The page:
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October - 2017


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The Timing of Early Antibiotics and Hospital Mortality in Sepsis

V.X Liu, V Fielding-Singh, J.D Greene, J.M Baker, T.J Iwashyna, J Bhattacharya, G.J Escobar Am J Resp Crit Care Med, 2017, 196(7);856–863


Early administration of antibiotics in sepsis and septic shock is a widely accepted measure of quality care. The exact timing thresholds remain elusive. This US, retrospective study of 35,000 adult patients with sepsis who received antibiotics within 6-hours of presentations from 21 EDs in Northern California from 2010-2013 examines this relationship.


What did they do;

  • Identified patients using the former sepsis-septic shock criteria from electronic databases using ICD sepsis codes + received antibiotics within 6-hours
  • Randomly selected 5,000 patients hospitalized in 2010 and 10,000 patients hospitalized in each year between 2011 and 2013
  • Collected granular data including vital signs, laboratory values, number of obs, and severity of illness indices. They used this to try and account for severity of illness that may have influenced the clinician decision to administer antibiotics 

What did they find;

  • Characteristics: 13.3% met criteria for septic shock, 52.0% for severe sepsis. Mortality was 3.9%, 8.8%, and 26.0% in patients with sepsis, severe sepsis, and septic shock, respectively
  • Comparisons between groups were highly significant. For example, the frequency of elevated band forms was 10.1% in sepsis vs 31.4% in septic shock. Shock patients had highest mean lactate value (4.6 [4.0–5.9] mmol/L). Among patients with septic shock, 2.4% and 43.4% had vasopressors initiated within 1 and 6 hours
  • Overall median time to antibiotics was 2.1 hrs, shortest in septic shock (1.7 h) and longest in sepsis (2.3 h; P , 0.001). Patients receiving earlier antibiotics had greater severity of illness compared with those receiving later antibiotics based on acuity level, acute severity of illness (LAPS2), vital signs, and laboratory values.
  • Patients receiving early antibiotics also had highest unadjusted mortality (11.4% and 9.5% for Hour 1 and Hour 2). I
  • Most common antibiotic  ceftriaxone, then azithromycin (sepsis), vancomycin (severe sepsis), and pipercillin-tazobactam (septic shock).
  • Primary outcome: Fully adjusted OR for hospital mortality based on antibiotic timing was 1.09 (95% CI, 1.05–1.13) per elapsed hour after ED presentation. This  was similar for patients with sepsis (1.09; 95% CI, 1.00–1.19; P = 0.046) and severe sepsis (1.07; 95% CI, 1.01–1.24; P = 0.014), whereas they were increased in septic shock (1.14; 95% CI, 1.06–1.23; P = 0.001).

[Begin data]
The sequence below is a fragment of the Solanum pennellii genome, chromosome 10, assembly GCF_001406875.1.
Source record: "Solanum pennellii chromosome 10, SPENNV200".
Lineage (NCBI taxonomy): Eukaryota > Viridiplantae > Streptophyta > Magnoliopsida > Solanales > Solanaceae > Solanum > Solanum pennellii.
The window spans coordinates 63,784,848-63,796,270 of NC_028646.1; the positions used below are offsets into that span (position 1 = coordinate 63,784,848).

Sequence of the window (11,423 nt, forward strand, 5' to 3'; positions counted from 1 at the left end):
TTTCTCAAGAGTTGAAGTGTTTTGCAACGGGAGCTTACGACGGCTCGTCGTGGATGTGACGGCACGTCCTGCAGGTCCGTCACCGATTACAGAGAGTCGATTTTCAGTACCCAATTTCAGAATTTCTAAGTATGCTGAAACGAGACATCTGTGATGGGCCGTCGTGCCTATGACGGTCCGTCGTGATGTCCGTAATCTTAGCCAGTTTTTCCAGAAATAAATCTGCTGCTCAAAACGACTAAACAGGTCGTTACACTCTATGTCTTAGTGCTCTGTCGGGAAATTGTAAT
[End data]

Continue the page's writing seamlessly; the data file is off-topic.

• The absolute increase in mortality associated with an hour’s delay in antibiotic administration was 0.3% (95% CI, 0.01–0.6%; P = 0.04) for sepsis, 0.4% (95% CI, 0.1–0.8%; P = 0.02) for severe sepsis, and 1.8% (95% CI, 0.8–3.0%; P = 0.001) for shock. 
  • In subgroup analysis, delays in broad antibiotic administration were associated with an increased effect size (1.08; 95% CI, 1.01–1.16; P = 0.02) compared with delays in narrow antibiotic administration (OR 1.05; 95% CI, 1.01–1.10; P = 0.03).

What does it mean:

  • sure it is retrospective, but it is big, granular, and we are unlikely to see an RCT..
  • Increased time to antibiotics in ED was associated with increased mortality in all sepsis severity groups, greatest in septic shock.
  • These findings “support currently held beliefs that administering early antibiotics to infected patients with systemic inflammation is beneficial for reducing mortality.”
  • Although antibiotics given within the first hour of registration were associated with the greatest benefit, antibiotics given between hours 2 and 5 were associated with similar odds of mortality.



Rationale: Prior sepsis studies evaluating antibiotic timing have shown mixed results.

Objectives: To evaluate the association between antibiotic timing and mortality among patients with sepsis receiving antibiotics within 6 hours of emergency department registration.

Methods: Retrospective study of 35,000 randomly selected inpatients with sepsis treated at 21 emergency departments between 2010 and 2013 in Northern California. The primary exposure was antibiotics given within 6 hours of emergency department registration. The primary outcome was adjusted in-hospital mortality. We used detailed physiologic data to quantify severity of illness within 1 hour of registration and logistic regression to estimate the odds of hospital mortality based on antibiotic timing and patient factors.

Measurements and Main Results: The median time to antibiotic administration was 2.1 hours (interquartile range, 1.4–3.1 h). The adjusted odds ratio for hospital mortality based on each hour of delay in antibiotics after registration was 1.09 (95% confidence interval [CI], 1.05–1.13) for each elapsed hour between registration and antibiotic administration. The increase in absolute mortality associated with an hour’s delay in antibiotic administration was 0.3% (95% CI, 0.01–0.6%; P = 0.04) for sepsis, 0.4% (95% CI, 0.1–0.8%; P = 0.02) for severe sepsis, and 1.8% (95% CI, 0.8–3.0%; P = 0.001)

Conclusions: In a large, contemporary, and multicenter sample of patients with sepsis in the emergency department, hourly delays in antibiotic administration were associated with increased odds of hospital mortality even among patients who received antibiotics within 6 hours. The odds increased within each sepsis severity strata, and the increased odds of mortality were greatest in septic shock.


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